Litter a death trap’ for skinks
Discarded glass and plastics bottles strewn along the coastline have become a death trap for one of the Island’s most endangered animals.
Earlier this summer, wildlife ecologist Mark Outerbridge and British student Helena Turner embarked on a pioneering new project to monitor and protect the Bermuda skink.
The pair’s findings that included dozens of skink carcasses trapped in empty bottles paint a worrying picture for the future of the mainland population.
“It’s a real problem, especially along the coastline, which is of course where most of our skinks are found,” said Dr Outerbridge.
“In one of the worst locations in Southampton, we were finding that one bottle in three had a dead skink in it.
“The number of skink remains that we found in a bottle varied from one to five.
“There was one bottle which had the remains of five skinks in it.
“The trouble is that the remnants of the liquid in the bottle attract insects that in turn attract skinks.
“Then once they get trapped in the bottle and die, other skinks are then attracted by the smell of the dead skink.
“These bottles are death traps to skinks, or what we call lethal litter.
“We really need people to think before they discard their bottles and not to just leave bottles of beer and other drinks on the shoreline because the damage it is doing to the mainland skink population is very significant.”
Dr Outerbridge and Ms Turner spent two weeks trapping and tagging Bermuda skinks at various locations across the Island.
It was the first time that very small Passive Integrated Transponders (also known as PIT tags), which are placed just under the skin, have been used to help to study the Bermuda skink population.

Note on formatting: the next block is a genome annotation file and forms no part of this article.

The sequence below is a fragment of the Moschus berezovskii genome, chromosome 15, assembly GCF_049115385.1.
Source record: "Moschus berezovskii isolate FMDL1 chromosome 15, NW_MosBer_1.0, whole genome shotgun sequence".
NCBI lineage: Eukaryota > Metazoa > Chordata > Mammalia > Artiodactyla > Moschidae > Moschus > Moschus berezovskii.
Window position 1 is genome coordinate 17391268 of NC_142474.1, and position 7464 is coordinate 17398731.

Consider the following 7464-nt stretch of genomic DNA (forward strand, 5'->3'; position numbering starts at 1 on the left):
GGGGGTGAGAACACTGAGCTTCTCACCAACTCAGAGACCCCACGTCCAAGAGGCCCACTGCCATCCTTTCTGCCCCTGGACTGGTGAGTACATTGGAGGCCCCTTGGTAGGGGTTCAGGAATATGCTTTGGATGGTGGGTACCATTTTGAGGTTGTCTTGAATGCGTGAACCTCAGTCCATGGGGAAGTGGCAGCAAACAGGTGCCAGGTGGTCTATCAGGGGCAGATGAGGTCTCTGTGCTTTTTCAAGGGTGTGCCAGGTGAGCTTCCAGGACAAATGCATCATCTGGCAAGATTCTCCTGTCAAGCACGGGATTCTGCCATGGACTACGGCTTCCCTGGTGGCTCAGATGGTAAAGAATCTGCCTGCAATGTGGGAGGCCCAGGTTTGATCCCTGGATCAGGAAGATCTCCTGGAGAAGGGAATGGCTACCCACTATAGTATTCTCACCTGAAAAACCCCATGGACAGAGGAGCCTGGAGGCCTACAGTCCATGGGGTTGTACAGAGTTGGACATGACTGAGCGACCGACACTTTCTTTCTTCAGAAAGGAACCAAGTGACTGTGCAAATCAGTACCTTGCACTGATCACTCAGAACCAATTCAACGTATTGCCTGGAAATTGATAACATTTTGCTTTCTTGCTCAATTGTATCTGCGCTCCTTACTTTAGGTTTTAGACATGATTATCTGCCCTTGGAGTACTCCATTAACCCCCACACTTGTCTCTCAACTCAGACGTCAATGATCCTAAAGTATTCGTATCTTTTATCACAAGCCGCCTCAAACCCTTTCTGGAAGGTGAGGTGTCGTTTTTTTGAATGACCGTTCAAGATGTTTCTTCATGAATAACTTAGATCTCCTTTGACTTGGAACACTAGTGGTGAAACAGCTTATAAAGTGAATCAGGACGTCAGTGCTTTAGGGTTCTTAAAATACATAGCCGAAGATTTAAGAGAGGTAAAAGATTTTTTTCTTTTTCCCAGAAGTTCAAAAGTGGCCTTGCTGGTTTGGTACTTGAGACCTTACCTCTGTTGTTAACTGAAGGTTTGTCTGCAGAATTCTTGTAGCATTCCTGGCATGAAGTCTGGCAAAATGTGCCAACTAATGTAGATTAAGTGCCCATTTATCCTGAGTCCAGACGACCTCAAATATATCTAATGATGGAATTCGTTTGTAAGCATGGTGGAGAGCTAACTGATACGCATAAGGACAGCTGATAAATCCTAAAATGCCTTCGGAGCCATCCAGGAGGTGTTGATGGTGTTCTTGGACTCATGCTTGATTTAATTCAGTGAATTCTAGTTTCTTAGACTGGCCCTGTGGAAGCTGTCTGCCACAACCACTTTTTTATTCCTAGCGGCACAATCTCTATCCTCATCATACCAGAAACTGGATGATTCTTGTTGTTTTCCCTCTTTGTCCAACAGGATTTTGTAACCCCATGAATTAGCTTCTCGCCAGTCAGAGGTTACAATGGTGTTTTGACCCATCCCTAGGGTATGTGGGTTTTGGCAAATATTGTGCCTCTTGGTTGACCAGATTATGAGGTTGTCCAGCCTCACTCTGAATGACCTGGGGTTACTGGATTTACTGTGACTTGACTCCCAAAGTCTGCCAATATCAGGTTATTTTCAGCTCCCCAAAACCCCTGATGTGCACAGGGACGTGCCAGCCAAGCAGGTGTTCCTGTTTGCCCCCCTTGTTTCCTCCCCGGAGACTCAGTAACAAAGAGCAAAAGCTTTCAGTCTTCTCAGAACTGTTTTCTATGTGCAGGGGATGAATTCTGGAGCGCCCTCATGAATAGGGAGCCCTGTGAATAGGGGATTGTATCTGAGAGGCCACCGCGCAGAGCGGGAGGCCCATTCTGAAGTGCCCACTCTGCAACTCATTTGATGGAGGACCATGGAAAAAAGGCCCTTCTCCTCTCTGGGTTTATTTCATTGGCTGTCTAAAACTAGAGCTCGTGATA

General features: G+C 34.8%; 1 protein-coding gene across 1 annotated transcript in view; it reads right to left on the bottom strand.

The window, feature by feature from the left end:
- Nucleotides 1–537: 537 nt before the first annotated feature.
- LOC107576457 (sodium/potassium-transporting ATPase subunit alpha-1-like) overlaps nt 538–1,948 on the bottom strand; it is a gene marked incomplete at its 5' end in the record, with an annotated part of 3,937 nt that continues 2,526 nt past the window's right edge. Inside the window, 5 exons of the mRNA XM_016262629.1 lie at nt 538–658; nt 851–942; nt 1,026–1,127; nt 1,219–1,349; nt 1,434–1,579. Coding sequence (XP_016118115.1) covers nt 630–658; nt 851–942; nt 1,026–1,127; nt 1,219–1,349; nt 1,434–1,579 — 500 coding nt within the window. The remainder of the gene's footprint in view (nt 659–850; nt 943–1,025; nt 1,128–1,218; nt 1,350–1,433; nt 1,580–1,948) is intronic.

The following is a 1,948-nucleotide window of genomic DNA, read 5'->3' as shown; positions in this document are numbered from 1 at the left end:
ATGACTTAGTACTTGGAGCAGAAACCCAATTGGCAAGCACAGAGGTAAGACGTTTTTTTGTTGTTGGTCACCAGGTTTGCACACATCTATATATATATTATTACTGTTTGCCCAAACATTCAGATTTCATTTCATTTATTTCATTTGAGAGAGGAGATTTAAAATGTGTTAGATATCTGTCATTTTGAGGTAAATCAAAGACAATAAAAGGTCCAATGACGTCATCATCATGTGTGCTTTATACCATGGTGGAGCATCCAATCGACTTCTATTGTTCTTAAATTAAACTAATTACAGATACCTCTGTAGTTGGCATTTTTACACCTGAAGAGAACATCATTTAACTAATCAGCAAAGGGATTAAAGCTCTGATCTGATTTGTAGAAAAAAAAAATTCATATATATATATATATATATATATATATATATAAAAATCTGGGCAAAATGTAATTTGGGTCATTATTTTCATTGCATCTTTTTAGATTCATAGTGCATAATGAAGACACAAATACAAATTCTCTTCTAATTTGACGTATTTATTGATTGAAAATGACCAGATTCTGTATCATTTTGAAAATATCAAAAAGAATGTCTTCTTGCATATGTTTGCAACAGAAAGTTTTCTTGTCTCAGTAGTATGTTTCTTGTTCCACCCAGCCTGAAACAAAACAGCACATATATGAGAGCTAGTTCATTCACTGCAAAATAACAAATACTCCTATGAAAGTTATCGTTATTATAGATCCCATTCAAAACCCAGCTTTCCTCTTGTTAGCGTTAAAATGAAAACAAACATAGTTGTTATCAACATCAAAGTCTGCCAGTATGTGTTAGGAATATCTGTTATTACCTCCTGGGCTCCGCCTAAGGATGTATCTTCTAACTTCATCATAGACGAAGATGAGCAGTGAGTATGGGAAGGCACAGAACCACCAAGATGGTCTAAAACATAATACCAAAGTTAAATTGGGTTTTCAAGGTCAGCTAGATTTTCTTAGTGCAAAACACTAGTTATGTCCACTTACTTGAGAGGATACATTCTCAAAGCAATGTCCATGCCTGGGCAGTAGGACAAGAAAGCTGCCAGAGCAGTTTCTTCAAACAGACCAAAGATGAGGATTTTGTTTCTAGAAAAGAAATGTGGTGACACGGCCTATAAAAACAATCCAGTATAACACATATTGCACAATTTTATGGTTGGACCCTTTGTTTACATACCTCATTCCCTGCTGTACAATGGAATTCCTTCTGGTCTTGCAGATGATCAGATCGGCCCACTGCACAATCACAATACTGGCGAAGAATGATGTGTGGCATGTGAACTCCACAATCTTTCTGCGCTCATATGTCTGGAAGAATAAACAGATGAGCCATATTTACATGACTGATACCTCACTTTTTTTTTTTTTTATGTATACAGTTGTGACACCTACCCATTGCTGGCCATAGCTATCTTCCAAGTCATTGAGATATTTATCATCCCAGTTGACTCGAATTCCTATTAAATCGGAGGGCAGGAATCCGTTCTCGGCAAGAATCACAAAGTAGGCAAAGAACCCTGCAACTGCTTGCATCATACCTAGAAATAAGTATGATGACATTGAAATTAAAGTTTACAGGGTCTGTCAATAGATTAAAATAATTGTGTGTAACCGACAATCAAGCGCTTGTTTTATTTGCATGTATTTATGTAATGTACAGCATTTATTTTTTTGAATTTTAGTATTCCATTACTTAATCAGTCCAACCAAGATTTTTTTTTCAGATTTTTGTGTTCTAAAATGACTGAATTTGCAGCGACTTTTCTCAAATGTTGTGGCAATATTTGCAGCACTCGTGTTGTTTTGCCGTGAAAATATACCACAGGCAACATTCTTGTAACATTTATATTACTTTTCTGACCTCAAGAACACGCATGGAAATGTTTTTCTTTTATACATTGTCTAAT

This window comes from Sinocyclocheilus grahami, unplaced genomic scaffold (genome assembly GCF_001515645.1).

The initiative is part of an ongoing partnership between Conservation Services and Chester Zoo in England and is designed to provide the first comprehensive archive of skink data across the Island.
Dr Outerbridge added: “The overall survey went very well, overall. Over the two months we captured nearly 400 skinks at various locations across the Island.
“The majority of those were found on Castle Island and Southampton Island. In fact, I would say that they made up about half of the total number captured.
“The skink populations on the small islands around Bermuda seem to be very healthy, but we did have much more difficulty finding species on the mainland.
“That is obviously because they face more threats on the mainland from cats to rats and, of course, the lethal litter.”
Ms Turner, who is taking a Master’s at the University of Kent about Bermuda skinks, and Dr Outerbridge took a raft of measurements from each captured skink, as well as a genetic mouth swab that will form part of the new skink database.
She has now returned to the UK where she will continue to collate the data that will then be shared with experts in Bermuda.